Suggested Answer: A sell-side analyst is someone who works for a brokerage or firm that manages individual accounts and makes recommendations to the firm's clients on investments. Buy-side analysts typically work for institutional investors, such as hedge funds, pension funds, or mutual funds, and are paid on a commission basis.

Q11) Tell me about what you have qualities as a analyst?

Suggested Answer: It has been rewarding to be able to conduct research and analysis in my classes and internships. I enjoy delving into the numbers and details, and I hope to be able to continue that work and gain more experience in this position in the future.

Q12) Tell me the main difference between Fundamental Analysis and Technical Analysis and which one you prefer ?

Suggested Answer: The main difference between

  1. Fundamental Analysis: Fundamental analysis is concerned with determining the intrinsic or true value of a stock in order to determine if it is overvalued or undervalued in the marketplace. This is accomplished by taking into account a variety of indicators, such as the profit generated by the company, its business model, the growth of its industry, and others, before making a determination. Essentially, the goal is to take into consideration every significant externality that could have an impact on the stock's price. Analysts who use this approach study and analyze a stock using complex ratios and metrics, which are difficult to understand.

  2. Technical Analysis: This method of analysis attempts to predict the price movement of a stock by only taking into account the price action patterns and returns generated by it, as opposed to other methods of analysis. There is a fundamental concept at work here: patterns frequently repeat themselves and exist on a continuum. As a result, investors who use this method frequently rely on momentum-based indicators in conjunction with support and resistance levels in order to analyze the price of the stock.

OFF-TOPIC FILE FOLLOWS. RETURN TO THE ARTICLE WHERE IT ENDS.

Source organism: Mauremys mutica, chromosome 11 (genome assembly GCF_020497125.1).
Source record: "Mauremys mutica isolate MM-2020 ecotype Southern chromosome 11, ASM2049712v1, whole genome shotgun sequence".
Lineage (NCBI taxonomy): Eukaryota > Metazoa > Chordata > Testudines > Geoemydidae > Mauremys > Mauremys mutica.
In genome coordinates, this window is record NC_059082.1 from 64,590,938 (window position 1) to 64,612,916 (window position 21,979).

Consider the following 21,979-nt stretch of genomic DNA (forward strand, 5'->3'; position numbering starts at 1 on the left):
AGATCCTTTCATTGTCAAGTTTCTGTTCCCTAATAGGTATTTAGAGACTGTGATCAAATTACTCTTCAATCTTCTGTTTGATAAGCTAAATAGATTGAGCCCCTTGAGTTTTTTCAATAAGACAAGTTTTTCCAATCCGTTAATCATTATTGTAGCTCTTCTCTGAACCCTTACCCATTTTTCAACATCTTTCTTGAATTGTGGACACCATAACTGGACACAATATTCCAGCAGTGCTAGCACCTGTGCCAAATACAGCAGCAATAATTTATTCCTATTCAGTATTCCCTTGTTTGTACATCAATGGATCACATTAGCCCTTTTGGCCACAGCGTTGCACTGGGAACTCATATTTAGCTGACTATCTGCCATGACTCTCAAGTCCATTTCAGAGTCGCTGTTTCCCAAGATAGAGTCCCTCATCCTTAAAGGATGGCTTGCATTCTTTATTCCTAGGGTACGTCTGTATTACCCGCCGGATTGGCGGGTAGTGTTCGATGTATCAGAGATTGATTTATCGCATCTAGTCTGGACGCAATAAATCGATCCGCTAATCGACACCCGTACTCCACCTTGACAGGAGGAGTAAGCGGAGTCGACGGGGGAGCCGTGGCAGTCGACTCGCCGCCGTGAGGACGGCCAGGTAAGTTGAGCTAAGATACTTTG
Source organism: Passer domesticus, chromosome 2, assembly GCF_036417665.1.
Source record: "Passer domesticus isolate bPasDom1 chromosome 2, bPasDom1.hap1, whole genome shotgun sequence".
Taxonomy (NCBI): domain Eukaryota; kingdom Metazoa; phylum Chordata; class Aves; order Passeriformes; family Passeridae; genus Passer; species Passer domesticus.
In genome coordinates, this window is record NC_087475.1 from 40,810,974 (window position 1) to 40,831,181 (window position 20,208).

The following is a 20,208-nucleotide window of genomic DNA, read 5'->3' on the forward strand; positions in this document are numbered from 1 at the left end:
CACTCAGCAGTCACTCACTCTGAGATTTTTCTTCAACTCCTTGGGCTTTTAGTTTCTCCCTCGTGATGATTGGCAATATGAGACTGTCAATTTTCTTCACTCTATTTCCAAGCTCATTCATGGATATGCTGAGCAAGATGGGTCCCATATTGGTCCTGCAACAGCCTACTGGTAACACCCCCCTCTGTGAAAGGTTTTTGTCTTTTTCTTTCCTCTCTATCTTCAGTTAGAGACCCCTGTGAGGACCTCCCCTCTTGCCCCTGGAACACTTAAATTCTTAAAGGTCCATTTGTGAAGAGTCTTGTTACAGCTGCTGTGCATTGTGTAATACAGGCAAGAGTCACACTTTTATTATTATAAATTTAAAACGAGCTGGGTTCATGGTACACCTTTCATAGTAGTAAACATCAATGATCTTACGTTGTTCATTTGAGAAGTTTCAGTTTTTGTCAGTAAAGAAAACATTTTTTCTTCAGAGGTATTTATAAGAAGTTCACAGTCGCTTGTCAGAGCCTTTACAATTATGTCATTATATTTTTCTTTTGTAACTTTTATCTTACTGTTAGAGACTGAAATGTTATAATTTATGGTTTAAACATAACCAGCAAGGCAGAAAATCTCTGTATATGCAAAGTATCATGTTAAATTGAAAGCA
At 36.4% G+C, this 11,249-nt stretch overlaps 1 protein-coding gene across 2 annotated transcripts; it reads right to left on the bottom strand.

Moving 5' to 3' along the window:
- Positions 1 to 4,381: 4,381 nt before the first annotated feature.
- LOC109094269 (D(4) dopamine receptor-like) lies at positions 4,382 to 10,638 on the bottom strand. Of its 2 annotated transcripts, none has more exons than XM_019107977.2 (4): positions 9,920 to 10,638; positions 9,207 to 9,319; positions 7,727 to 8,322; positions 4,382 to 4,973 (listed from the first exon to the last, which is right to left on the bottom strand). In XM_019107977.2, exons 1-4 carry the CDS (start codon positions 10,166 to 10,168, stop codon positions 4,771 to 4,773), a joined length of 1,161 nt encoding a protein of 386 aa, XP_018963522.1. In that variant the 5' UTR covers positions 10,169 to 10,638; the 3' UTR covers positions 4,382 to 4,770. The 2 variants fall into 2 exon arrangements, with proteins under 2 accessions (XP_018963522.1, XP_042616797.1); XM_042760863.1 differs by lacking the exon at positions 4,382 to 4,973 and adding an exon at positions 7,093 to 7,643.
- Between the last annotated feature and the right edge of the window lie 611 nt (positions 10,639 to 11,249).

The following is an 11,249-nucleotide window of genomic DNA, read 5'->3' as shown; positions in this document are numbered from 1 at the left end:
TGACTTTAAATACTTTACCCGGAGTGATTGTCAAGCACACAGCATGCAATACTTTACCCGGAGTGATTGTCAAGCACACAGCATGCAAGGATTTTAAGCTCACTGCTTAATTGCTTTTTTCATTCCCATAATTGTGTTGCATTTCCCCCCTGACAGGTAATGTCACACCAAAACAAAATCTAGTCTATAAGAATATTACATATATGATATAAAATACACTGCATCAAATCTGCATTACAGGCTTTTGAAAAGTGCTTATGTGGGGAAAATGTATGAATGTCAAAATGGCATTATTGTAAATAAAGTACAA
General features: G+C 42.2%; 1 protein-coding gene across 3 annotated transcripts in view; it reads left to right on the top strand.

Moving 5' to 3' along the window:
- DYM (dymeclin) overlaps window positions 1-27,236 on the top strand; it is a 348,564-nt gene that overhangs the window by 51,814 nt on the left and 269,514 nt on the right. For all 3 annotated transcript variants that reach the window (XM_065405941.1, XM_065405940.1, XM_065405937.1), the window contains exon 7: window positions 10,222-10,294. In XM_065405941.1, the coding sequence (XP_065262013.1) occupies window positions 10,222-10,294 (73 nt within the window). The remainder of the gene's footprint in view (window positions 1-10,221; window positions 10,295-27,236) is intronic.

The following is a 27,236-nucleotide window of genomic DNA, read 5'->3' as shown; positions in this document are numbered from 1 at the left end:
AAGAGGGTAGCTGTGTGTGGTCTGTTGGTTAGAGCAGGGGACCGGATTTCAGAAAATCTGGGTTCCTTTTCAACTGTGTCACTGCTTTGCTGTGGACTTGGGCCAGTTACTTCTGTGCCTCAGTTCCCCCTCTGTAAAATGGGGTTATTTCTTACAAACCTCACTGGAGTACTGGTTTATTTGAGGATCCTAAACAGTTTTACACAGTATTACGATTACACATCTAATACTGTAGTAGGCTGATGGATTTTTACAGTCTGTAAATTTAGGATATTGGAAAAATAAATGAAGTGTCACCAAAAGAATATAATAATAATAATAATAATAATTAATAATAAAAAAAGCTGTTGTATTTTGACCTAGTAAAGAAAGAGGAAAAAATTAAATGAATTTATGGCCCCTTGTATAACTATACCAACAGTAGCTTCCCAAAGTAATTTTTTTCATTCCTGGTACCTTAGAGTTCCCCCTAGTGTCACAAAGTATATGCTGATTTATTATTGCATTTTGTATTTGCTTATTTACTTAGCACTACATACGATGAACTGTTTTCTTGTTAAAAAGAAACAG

Fundamental analysis is my preferred method of investing because I intend to hold onto a company for the long haul.

Q13) What type of skills you can you offer as a analyst?

Suggested Answer: I can bring strong analytical and quantitative abilities, problem-solving abilities, and, perhaps most importantly, a passion for the markets to the table.

Q14) Why do DCF projections typically go out between 5 and 10 years?

Suggested Answer: The ability to predict the future in a reasonable manner determines the length of the forecast period. A tenure of less than 5 years is frequently deemed insufficiently long. When the time horizon exceeds ten years, it becomes increasingly difficult to forecast accurately.

Q15) Which type of industry you want to cover and why?

Suggested Answer: I'd like to write about the technology industries, which are the most interesting to me.

Q16) What is the major difference between growth and value, also do you want to growth or value investor?

Suggested Answer: Investment in stocks and stock mutual funds can be divided into two fundamental approaches, or styles: growth and value. Growth investors look for companies that have strong earnings growth potential, whereas value investors look for stocks that appear to be undervalued in the current market.

I intend to be a value investor because I believe that, as a framework, value is significantly more adaptable in some ways (if we define value as buying things the market has undervalued).

Q17) What are the Pros and cons of using the Price-Earnings Ratio (P/E)?

Suggested Answer:


  • Appealing statistic that relates the amount paid to what was earned

  • Easy to use and widely available

  • A proxy for a variety of other firm characteristics, such as risk and growth.


  • Accounting earnings are used.

  • Earnings are reported at different times throughout the business cycle.

  • Does not take into account the firm's risk or growth

Q18) Suppose oil price change 20% down how it will affect economy?

Suggested Answer: Low oil prices have a negative impact on the oil and gas industry, but have a positive impact on the auto and plastics industries, among other industries. When it comes to the overall economy, one offsets the other, but the regional effects are magnified in the "oil patch," as it is commonly referred to.

Q19) Just imagine your siblings hold and any IT companies stock and they tell you they will sell stock right now then how you will react?

Suggested Answer: I will suggest that if he makes a good profit from there, he should sell it, and if he sees any long-term growth in that stock, he should hold onto it for the foreseeable future. My siblings, on the other hand, will make the final decision.